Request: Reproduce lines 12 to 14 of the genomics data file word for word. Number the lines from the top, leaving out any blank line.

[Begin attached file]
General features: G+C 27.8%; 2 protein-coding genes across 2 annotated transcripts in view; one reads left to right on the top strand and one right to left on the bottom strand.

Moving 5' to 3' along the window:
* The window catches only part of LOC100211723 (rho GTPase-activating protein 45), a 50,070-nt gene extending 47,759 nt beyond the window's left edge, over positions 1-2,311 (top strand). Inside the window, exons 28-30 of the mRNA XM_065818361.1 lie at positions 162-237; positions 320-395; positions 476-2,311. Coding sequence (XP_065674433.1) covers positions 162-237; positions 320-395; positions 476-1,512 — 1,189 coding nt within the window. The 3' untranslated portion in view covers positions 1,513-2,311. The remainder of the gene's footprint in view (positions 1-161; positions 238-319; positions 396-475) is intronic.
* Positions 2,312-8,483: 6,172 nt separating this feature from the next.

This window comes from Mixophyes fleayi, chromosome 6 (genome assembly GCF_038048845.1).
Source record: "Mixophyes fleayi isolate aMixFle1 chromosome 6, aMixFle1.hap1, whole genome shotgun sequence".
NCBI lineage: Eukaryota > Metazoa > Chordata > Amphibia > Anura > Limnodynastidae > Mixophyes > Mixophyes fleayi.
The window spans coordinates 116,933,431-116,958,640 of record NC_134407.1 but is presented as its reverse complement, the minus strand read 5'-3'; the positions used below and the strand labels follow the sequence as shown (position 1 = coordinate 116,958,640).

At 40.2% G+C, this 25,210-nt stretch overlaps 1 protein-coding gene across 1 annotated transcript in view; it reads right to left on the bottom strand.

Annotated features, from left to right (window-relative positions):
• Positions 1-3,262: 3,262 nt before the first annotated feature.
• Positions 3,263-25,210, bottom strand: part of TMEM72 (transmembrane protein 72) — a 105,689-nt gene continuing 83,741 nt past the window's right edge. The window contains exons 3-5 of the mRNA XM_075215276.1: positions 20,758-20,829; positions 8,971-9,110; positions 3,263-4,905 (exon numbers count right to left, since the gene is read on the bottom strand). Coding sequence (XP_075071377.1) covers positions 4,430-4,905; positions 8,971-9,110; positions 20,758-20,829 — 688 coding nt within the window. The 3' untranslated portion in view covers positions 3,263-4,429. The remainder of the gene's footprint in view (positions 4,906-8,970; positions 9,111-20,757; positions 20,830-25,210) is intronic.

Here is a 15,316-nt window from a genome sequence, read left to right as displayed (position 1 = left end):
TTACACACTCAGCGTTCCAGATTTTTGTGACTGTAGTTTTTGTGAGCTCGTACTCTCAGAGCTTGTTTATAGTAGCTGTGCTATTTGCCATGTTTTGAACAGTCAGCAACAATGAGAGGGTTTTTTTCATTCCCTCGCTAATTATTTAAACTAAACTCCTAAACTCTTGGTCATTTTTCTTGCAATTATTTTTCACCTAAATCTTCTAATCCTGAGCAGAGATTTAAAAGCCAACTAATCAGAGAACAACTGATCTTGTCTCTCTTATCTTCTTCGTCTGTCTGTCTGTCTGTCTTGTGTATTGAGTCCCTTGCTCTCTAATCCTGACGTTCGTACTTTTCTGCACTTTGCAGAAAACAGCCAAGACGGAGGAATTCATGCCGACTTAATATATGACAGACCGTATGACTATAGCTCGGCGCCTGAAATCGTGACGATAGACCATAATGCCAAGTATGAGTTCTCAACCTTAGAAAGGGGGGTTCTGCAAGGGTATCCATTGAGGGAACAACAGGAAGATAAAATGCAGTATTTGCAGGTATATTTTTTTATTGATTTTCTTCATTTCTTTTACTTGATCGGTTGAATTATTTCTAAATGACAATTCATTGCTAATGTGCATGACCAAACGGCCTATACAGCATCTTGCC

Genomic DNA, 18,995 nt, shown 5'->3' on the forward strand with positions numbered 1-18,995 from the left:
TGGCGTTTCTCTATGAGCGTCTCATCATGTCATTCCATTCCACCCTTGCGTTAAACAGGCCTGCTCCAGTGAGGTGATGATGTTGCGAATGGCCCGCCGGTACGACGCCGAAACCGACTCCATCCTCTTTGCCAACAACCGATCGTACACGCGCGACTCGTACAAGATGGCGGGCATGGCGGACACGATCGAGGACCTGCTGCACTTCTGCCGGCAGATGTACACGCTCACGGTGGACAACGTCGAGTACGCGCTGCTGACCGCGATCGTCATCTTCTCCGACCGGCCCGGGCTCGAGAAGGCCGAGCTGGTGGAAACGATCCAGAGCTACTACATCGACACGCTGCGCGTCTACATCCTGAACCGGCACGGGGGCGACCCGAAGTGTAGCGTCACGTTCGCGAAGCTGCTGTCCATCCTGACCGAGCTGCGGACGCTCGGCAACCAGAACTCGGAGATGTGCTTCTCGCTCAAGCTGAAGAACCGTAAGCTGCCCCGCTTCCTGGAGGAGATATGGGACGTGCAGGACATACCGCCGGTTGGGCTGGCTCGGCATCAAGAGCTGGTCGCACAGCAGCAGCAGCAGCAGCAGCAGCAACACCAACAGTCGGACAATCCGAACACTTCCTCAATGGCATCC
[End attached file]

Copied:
• Positions 3,263-25,210, bottom strand: part of TMEM72 (transmembrane protein 72) — a 105,689-nt gene continuing 83,741 nt past the window's right edge. The window contains exons 3-5 of the mRNA XM_075215276.1: positions 20,758-20,829; positions 8,971-9,110; positions 3,263-4,905 (exon numbers count right to left, since the gene is read on the bottom strand). Coding sequence (XP_075071377.1) covers positions 4,430-4,905; positions 8,971-9,110; positions 20,758-20,829 — 688 coding nt within the window. The 3' untranslated portion in view covers positions 3,263-4,429. The remainder of the gene's footprint in view (positions 4,906-8,970; positions 9,111-20,757; positions 20,830-25,210) is intronic.

Here is a 15,316-nt window from a genome sequence, read left to right as displayed (position 1 = left end):
TTACACACTCAGCGTTCCAGATTTTTGTGACTGTAGTTTTTGTGAGCTCGTACTCTCAGAGCTTGTTTATAGTAGCTGTGCTATTTGCCATGTTTTGAACAGTCAGCAACAATGAGAGGGTTTTTTTCATTCCCTCGCTAATTATTTAAACTAAACTCCTAAACTCTTGGTCATTTTTCTTGCAATTATTTTTCACCTAAATCTTCTAATCCTGAGCAGAGATTTAAAAGCCAACTAATCAGAGAACAACTGATCTTGTCTCTCTTATCTTCTTCGTCTGTCTGTCTGTCTGTCTTGTGTATTGAGTCCCTTGCTCTCTAATCCTGACGTTCGTACTTTTCTGCACTTTGCAGAAAACAGCCAAGACGGAGGAATTCATGCCGACTTAATATATGACAGACCGTATGACTATAGCTCGGCGCCTGAAATCGTGACGATAGACCATAATGCCAAGTATGAGTTCTCAACCTTAGAAAGGGGGGTTCTGCAAGGGTATCCATTGAGGGAACAACAGGAAGATAAAATGCAGTATTTGCAGGTATATTTTTTTATTGATTTTCTTCATTTCTTTTACTTGATCGGTTGAATTATTTCTAAATGACAATTCATTGCTAATGTGCATGACCAAACGGCCTATACAGCATCTTGCC